NEW ORLEANS (WVUE) - With the clock ticking on hundreds of millions of FEMA dollars, the Cantrell administration is trying to get more road and drainage projects underway. They have four years to spend $2.4 billion, or risk losing it.
With hundreds of potholes and crumbling subsurface pipes, New Orleans has major challenges. Two years ago, FEMA approved $2.4 billion in grants to repair damage done by Hurricane Katrina, but very little of that money has been spent, according to Ramsey Green, the city’s deputy chief administrative officer
“When we came in the door on May 7th, the joint infrastructure program was in disarray," Green said. “Less than 1 percent of the money had been spent.”
The Cantrell administration told council public works Tuesday (Jan. 15) that they have now taken steps to get more road and infrastructure projects underway by holding regular meetings with all affected departments to coordinate work under FEMA guidelines.
Their goal is to spend $450 million a year for the next four years, to make sure they don’t lose the grant money. They’ve also brought in specialists to make sure there are no holdups due to preservation concerns, according to Joe Threat, city projects manager.
“Right now, we have the first city archaeologist and historic preservationists, and they will do the monitoring on site,” Threat said.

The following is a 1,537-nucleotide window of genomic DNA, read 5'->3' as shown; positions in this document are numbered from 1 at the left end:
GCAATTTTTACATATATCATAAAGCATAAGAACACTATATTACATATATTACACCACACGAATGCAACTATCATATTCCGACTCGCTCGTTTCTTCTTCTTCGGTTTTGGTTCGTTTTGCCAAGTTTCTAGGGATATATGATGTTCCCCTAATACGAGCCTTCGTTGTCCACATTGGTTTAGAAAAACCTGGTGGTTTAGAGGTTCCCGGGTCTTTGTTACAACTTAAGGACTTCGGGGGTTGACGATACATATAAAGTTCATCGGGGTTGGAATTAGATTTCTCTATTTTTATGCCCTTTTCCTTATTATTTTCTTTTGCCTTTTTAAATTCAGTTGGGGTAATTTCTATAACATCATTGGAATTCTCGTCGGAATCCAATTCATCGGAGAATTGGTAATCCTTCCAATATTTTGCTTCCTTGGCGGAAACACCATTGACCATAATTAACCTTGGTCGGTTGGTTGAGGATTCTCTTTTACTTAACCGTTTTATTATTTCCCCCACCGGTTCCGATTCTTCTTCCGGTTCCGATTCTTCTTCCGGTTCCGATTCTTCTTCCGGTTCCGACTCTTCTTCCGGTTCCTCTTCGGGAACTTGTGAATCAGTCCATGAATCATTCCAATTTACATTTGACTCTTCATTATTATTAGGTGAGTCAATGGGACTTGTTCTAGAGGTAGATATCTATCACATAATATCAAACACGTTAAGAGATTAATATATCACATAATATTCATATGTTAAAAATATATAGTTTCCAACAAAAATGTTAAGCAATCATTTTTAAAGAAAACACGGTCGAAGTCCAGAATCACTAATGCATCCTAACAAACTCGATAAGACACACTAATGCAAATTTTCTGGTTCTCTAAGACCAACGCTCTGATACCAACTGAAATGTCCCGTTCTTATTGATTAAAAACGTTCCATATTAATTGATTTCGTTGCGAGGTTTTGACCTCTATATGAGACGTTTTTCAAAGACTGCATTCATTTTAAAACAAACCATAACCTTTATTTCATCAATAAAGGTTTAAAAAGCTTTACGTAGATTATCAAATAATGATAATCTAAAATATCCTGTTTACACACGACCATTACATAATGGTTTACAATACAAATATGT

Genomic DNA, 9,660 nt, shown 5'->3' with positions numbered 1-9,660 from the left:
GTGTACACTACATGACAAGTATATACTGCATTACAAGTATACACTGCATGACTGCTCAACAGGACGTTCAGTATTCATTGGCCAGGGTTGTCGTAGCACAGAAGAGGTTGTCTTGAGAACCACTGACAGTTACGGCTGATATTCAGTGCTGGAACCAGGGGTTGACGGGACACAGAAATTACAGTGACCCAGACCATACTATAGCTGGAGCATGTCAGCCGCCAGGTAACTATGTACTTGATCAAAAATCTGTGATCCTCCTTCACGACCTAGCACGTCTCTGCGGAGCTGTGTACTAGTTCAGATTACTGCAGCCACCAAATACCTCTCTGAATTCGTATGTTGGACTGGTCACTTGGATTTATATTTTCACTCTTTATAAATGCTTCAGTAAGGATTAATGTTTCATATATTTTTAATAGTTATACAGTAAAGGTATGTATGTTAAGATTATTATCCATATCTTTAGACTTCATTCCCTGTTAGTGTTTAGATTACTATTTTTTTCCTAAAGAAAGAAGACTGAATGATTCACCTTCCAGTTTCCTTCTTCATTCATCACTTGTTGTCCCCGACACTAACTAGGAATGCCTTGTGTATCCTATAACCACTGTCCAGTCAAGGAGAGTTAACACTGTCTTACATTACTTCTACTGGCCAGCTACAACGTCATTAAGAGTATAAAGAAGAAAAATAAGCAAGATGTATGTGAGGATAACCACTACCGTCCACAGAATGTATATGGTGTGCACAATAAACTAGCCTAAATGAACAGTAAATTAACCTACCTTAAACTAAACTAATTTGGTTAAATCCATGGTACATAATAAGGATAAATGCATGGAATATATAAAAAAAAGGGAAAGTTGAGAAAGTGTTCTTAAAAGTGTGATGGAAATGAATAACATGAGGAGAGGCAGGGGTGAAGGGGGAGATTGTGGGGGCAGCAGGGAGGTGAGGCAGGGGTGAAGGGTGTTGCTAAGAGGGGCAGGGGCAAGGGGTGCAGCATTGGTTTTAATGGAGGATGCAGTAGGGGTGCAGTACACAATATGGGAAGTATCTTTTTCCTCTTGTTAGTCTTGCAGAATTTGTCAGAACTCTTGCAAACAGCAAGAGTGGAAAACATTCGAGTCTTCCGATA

Though the Cantrell administration is reporting problems in spending all the FEMA money, there has been progress made in the cleaning of catch basins. Officials said they are now clearing nearly 10 times the number of catch basins they did last year. The progress was shown in a recent, 8-day stretch last year, which measured them cleaning 195 basins compared to the previous 24, according to Green.
“Tthat was using androids, and more sophisticated deployment,” Green said.
An overriding goal of all this work is to make sure it’s done right and on time, according to City Councilman Jay Banks.
“When you dig it up, is everyone at the table to make sure you only dig it up once,” Banks said.
The administration said it is up to the challenge of making sure that all the FEMA money is spent by 2024, or risk losing it.
Right now, the Cantrell administration has 116 projects in the planning stage worth about $430 million. Projects underway include the Hagan Lafitte drainage upgrade and the Pontilly neighborhood storm-water network. You can monitor the projects on the city’s website: firstname.lastname@example.org.